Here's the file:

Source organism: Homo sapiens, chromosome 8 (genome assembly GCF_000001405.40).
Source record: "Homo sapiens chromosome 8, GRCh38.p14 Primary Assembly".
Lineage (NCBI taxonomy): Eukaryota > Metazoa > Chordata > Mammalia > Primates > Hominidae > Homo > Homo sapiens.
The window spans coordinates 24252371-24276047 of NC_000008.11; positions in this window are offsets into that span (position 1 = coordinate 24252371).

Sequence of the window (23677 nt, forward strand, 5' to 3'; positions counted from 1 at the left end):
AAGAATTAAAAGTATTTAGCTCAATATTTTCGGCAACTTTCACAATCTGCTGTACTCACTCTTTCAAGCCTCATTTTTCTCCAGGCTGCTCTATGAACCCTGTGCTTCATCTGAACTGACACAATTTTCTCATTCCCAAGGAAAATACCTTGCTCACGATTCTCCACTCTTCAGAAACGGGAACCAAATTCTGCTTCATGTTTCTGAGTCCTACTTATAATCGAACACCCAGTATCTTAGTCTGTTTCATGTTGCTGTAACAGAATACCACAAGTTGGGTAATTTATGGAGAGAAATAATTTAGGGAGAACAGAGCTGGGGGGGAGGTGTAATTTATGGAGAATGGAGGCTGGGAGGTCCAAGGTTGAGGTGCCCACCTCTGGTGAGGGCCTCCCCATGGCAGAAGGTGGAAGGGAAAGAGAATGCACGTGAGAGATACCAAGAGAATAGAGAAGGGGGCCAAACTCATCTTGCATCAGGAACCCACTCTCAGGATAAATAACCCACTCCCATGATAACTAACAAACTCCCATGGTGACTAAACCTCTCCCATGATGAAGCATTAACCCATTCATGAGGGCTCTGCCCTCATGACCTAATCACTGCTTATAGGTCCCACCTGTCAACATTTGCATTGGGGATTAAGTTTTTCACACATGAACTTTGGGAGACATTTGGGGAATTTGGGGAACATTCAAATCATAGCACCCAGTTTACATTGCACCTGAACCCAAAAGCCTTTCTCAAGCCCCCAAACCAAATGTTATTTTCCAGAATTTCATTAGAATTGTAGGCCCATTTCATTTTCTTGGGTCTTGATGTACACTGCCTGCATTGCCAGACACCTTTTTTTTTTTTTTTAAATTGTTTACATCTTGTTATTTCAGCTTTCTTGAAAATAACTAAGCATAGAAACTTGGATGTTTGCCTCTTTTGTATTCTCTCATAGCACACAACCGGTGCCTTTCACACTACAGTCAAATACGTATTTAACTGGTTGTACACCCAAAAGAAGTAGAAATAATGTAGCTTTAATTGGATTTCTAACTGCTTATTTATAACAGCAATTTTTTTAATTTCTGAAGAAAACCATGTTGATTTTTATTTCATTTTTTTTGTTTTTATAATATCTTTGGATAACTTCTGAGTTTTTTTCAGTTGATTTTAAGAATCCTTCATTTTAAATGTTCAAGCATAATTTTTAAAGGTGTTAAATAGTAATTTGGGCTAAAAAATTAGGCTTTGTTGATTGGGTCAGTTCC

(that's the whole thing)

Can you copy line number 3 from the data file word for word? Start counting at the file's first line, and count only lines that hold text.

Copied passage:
Lineage (NCBI taxonomy): Eukaryota > Metazoa > Chordata > Mammalia > Primates > Hominidae > Homo > Homo sapiens.